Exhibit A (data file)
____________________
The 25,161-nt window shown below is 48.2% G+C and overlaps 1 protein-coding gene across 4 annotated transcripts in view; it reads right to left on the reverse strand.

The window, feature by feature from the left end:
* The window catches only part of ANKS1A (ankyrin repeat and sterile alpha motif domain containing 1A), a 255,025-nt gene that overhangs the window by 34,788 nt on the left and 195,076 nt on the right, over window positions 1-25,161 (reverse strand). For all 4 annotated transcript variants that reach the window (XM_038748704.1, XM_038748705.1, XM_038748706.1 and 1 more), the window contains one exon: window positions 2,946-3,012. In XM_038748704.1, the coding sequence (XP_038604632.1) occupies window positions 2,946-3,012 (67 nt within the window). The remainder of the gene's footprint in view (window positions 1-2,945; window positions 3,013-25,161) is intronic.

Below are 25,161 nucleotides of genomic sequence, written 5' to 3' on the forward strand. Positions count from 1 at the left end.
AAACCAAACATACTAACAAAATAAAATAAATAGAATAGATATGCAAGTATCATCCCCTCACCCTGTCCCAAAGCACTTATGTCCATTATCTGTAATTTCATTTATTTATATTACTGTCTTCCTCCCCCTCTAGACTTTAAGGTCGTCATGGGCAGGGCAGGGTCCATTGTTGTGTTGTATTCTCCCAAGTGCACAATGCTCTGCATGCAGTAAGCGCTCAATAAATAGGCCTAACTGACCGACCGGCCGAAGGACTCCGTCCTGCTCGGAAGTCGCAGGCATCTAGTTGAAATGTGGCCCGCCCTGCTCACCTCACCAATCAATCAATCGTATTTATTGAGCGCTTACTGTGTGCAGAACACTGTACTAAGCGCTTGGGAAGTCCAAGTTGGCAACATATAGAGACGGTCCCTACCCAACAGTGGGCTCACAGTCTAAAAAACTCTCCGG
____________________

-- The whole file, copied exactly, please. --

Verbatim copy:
The 25,161-nt window shown below is 48.2% G+C and overlaps 1 protein-coding gene across 4 annotated transcripts in view; it reads right to left on the reverse strand.

The window, feature by feature from the left end:
* The window catches only part of ANKS1A (ankyrin repeat and sterile alpha motif domain containing 1A), a 255,025-nt gene that overhangs the window by 34,788 nt on the left and 195,076 nt on the right, over window positions 1-25,161 (reverse strand). For all 4 annotated transcript variants that reach the window (XM_038748704.1, XM_038748705.1, XM_038748706.1 and 1 more), the window contains one exon: window positions 2,946-3,012. In XM_038748704.1, the coding sequence (XP_038604632.1) occupies window positions 2,946-3,012 (67 nt within the window). The remainder of the gene's footprint in view (window positions 1-2,945; window positions 3,013-25,161) is intronic.

Below are 25,161 nucleotides of genomic sequence, written 5' to 3' on the forward strand. Positions count from 1 at the left end.
AAACCAAACATACTAACAAAATAAAATAAATAGAATAGATATGCAAGTATCATCCCCTCACCCTGTCCCAAAGCACTTATGTCCATTATCTGTAATTTCATTTATTTATATTACTGTCTTCCTCCCCCTCTAGACTTTAAGGTCGTCATGGGCAGGGCAGGGTCCATTGTTGTGTTGTATTCTCCCAAGTGCACAATGCTCTGCATGCAGTAAGCGCTCAATAAATAGGCCTAACTGACCGACCGGCCGAAGGACTCCGTCCTGCTCGGAAGTCGCAGGCATCTAGTTGAAATGTGGCCCGCCCTGCTCACCTCACCAATCAATCAATCGTATTTATTGAGCGCTTACTGTGTGCAGAACACTGTACTAAGCGCTTGGGAAGTCCAAGTTGGCAACATATAGAGACGGTCCCTACCCAACAGTGGGCTCACAGTCTAAAAAACTCTCCGG